I'd bet higher than 10 to 1 odds that if a signal is ever found, it will show frequency drifts (even after correction to the solar system's barycenter to remove Earth's own motion).

Alan MacRobert
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Message 927768 - Posted: 21 Aug 2009, 16:54:16 UTC - in response to Message 927754.

However, I believe it's a serious mistake to make "repeats at the same frequency" a screening criterion. Nearly any plausible transmitter will show frequency drifts due to orbital (i.e. accelerated) motion.

... or just plain drifts in the electronics.

But, at the end of the day, what they have is a great big pile of "signal candidates" that are not very obvious signals. You have to pick some criteria to try to pick the "interesting" from the "uninteresting."

So, they've got the NTPKCR looking for persistent signals.

If that doesn't show results, they still have all of the original results and they can try a "frequency-relaxed" NTPCKR, or some other idea that we haven't thought about.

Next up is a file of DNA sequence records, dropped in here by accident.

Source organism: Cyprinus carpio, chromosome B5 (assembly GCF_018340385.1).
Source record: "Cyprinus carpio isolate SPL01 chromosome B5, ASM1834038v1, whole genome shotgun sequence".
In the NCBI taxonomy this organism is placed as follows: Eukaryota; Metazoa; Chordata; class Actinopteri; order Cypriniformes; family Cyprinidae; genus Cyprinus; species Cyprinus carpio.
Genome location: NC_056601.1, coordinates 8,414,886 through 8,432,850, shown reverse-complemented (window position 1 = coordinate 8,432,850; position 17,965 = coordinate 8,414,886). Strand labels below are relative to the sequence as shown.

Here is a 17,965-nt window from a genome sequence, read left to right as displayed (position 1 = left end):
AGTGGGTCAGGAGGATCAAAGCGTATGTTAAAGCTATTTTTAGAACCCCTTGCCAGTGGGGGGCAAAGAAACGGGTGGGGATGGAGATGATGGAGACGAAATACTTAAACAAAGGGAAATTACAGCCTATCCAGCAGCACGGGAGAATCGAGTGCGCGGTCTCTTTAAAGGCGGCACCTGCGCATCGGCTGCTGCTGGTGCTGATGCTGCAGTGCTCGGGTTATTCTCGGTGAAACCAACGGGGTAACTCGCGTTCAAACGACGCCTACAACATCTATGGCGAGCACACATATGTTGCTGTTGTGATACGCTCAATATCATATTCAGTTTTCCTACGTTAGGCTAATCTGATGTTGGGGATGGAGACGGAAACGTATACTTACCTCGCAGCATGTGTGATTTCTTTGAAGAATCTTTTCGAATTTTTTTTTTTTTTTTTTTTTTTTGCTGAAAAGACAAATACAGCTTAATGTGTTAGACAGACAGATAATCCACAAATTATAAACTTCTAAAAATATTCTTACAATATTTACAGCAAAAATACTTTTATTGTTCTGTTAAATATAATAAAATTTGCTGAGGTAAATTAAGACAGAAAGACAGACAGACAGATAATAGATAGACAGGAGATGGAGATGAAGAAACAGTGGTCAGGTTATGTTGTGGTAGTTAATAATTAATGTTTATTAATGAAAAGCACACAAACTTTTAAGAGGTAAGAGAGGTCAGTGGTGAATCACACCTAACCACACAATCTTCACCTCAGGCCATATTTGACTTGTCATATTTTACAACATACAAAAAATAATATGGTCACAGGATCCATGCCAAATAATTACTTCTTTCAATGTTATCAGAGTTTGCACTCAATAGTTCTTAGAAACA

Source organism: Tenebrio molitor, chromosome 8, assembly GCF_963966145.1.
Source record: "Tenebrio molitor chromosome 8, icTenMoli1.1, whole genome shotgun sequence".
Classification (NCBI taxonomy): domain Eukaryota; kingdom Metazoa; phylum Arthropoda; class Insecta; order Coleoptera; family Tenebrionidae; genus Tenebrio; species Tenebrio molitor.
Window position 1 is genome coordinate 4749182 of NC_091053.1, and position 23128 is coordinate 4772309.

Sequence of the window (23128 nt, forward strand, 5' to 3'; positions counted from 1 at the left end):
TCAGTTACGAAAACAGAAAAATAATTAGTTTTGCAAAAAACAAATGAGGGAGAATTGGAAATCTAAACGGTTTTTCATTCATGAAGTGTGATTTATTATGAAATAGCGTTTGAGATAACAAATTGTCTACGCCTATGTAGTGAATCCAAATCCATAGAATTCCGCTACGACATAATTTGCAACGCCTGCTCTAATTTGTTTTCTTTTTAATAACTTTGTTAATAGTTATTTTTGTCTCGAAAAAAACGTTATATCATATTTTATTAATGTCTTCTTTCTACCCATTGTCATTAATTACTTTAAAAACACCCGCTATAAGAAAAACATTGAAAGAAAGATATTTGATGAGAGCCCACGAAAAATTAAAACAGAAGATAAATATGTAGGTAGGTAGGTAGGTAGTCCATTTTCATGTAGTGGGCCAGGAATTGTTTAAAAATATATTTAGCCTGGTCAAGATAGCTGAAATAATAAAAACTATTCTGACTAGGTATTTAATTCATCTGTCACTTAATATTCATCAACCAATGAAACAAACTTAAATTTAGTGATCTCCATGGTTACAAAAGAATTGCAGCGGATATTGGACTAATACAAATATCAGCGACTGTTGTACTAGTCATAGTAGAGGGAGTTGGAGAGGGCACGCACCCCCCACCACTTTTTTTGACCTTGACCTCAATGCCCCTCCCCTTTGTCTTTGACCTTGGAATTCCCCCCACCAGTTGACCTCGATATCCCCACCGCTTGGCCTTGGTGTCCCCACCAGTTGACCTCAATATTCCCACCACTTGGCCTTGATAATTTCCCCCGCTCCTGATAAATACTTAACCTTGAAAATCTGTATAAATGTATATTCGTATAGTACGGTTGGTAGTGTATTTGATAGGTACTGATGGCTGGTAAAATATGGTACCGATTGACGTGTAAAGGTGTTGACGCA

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Message 929868 - Posted: 31 Aug 2009, 3:27:48 UTC - in response to Message 927754.
Last modified: 31 Aug 2009, 3:34:00 UTC

Wonderful, Matt!

However, I believe it's a serious mistake to make "repeats at the same frequency" a screening criterion. Nearly any plausible transmitter will show frequency drifts due to orbital (i.e. accelerated) motion. For instance, if a large beacon transmitter were broadcasting from an 0.1 a.u. orbit around a sunlike star (to collect lots of solar energy, and to keep the transmitter away from the home planet), it would show a frequency drift back and forth ranging over the *entire* 2.5 MHz bandwidth of SETI@home (rough calculation; also depends on the orbital inclination).

For that matter, a lot of what S@H does is *look* for frequency drifts. A drift of 5 Hz/sec crosses the 2.5 MHz bandwidth in 6 days.

So, I really think you should have a version of NTPCkr running that does not filter out persistent signals because they differ in frequency.

I'd bet higher than 10 to 1 odds that if a signal is ever found, it will show frequency drifts (even after correction to the solar system's barycenter to remove Earth's own motion).

Alan MacRobert
Senior Editor
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Alan,
You have highlighted an interesting point there about frequency drift. In essence i believe the guys writing the algorithms to search for candidates are taking into account as many parameters as they possibly can. But i think you have highlighted just one of many difficulties involved in this type of search.